When a loved one dies, we are left behind to suffer the loss, not just for a day or a week, but forever—the rest of our days. When a woman I know was in her eighties, she had a blood clot that moved from her hand to her heart, her lungs, and her kidneys. Her children wouldn’t let her go because they had lived with her for their entire lives and couldn’t imagine life without their mother. So the woman had quadruple-bypass surgery, was on dialysis and oxygen for a year, and lay in bed building up debts she lacked the money to pay until her body called it quits on its own because her children couldn’t let go of an engagement that was fundamental to their most basic identities.

Whether dreams or major events in the course of our lives, our engagements in life are not frills; they are fundamental to our sense of identity and well-being. They define us and make us familiar to ourselves so, as long as they continue, we know who we are. The tools and accessories we employ in maintaining those loops—breast implants, good looks, hair color, muscle strength, cars, homes, clothing, vocabularies, professions, medications and all the rest—become valued possessions in enabling us to be who we dream of being, and we defend such possessions because our personhood depends on them.

Until the tsunami rolls in, the earthquake or mudslide takes our home, the tornado strips us of every possession—and we are left to fend for ourselves with only two bare hands to use in clawing for our survival.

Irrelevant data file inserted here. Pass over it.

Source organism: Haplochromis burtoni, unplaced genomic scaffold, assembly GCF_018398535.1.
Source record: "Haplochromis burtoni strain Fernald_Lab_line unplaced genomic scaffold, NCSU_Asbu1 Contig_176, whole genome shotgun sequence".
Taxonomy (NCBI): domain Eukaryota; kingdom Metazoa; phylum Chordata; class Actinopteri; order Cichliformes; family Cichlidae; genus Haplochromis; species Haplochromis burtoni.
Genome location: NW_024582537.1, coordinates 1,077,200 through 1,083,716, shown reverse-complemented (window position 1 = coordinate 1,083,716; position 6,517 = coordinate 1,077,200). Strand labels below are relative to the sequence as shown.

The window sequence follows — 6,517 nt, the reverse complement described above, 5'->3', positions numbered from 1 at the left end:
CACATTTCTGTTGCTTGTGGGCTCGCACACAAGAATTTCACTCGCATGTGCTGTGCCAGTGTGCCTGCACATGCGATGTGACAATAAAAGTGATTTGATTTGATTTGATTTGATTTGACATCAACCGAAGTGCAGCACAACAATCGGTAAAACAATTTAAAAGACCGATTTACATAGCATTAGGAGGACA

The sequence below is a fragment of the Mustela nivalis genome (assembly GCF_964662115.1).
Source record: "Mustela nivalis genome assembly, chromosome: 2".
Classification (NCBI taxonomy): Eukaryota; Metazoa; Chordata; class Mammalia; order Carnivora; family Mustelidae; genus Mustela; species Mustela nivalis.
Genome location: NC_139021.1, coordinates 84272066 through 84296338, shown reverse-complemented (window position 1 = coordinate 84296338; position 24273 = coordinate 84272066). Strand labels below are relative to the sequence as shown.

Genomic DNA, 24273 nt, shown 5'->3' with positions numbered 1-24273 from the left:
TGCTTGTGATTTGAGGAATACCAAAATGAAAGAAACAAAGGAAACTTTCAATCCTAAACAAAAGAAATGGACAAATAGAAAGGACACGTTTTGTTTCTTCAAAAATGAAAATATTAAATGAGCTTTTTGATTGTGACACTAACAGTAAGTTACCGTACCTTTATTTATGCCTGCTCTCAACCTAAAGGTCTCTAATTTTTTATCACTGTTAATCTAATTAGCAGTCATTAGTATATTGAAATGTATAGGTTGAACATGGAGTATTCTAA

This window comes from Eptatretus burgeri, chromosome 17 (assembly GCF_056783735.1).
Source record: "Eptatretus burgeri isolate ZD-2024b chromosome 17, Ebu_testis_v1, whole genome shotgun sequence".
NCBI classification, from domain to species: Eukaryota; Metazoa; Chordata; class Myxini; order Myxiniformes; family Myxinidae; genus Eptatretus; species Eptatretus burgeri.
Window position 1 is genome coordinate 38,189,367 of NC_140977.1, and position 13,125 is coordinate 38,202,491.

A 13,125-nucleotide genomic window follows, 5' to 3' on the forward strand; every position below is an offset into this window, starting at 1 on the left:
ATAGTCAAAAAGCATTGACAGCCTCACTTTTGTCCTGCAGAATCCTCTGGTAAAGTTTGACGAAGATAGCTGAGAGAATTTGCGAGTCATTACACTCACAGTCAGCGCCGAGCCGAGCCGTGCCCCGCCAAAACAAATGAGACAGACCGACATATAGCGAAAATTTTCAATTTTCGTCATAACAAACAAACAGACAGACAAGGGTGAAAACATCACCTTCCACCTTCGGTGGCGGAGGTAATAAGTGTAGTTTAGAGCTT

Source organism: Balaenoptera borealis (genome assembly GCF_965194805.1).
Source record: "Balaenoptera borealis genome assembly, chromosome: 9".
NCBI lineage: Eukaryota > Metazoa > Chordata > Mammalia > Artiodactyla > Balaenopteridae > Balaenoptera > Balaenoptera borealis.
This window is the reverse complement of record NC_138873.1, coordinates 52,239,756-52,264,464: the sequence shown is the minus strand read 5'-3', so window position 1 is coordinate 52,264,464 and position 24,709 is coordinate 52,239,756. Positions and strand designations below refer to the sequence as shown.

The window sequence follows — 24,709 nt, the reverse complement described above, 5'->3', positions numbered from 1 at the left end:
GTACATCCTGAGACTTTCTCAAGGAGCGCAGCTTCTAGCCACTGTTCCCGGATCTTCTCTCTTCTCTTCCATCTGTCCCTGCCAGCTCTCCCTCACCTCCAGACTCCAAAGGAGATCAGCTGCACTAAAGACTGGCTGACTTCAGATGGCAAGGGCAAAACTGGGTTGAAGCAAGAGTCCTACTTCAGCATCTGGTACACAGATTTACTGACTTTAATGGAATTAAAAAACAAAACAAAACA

All that was clear to me this morning when I groggily reinvented myself in the wake of nothing but a dream. Imagine what Syrian rebels are going through these long days, the people of Greece, Mexican immigrants without passports in Arizona, people whose homes are being foreclosed in every state, pre-tsunami residents of northeastern Japan, Palestinian refugees from so-called Israel, and quake victims still without housing in Haiti. My car almost died when its timing belt frayed last year. Think what you face when your fundamental engagements in life shred to a full stop and your perceptions and actions become wholly disjointed and nonfunctional.

What can we do but be grateful for what we have? And not crave more than we need to get by with grace?

That’s my thought for today. More later. Y’r friend, –Steve

Reflection 239: Findings

March 5, 2012

Copyright © 2012 by Steve Perrin

CONSCIOUSNESS: The BOOK  summarizes 30 years of my first-person effort to describe and understand my own mind. The book itself is the record of my thinking about my own thinking. Starting with this blog in 2008, it has taken me four years to put my findings all together in written form. What did I learn from that effort?

In no particular order, here are some of my main learnings:

  • My brain knows nothing; my mind knows all.
  • Without memory I would know nothing.
  • Consciousness compares past patterns of experience with present patterns of arousal, using the former to get leverage on the latter.
  • The act of comparison releases feelings of novelty or familiarity, kindling laughter or tears, polar feelings of this is good or this is bad.
  • That polarity arouses consciousness so it can recommend an appropriate behavioral response to the situation that brought on the feeling.
  • Neutral feelings are blah and do not arouse high levels of consciousness. Routine gestures will do the job, driven perhaps by assumptions, habits, or prejudices.
  • Expectancy is the leading edge of memory in a recognizable or familiar situation.
  • Surprise, novelty, or lack of understanding can alert consciousness to pay attention to the telling details of an arousing situation.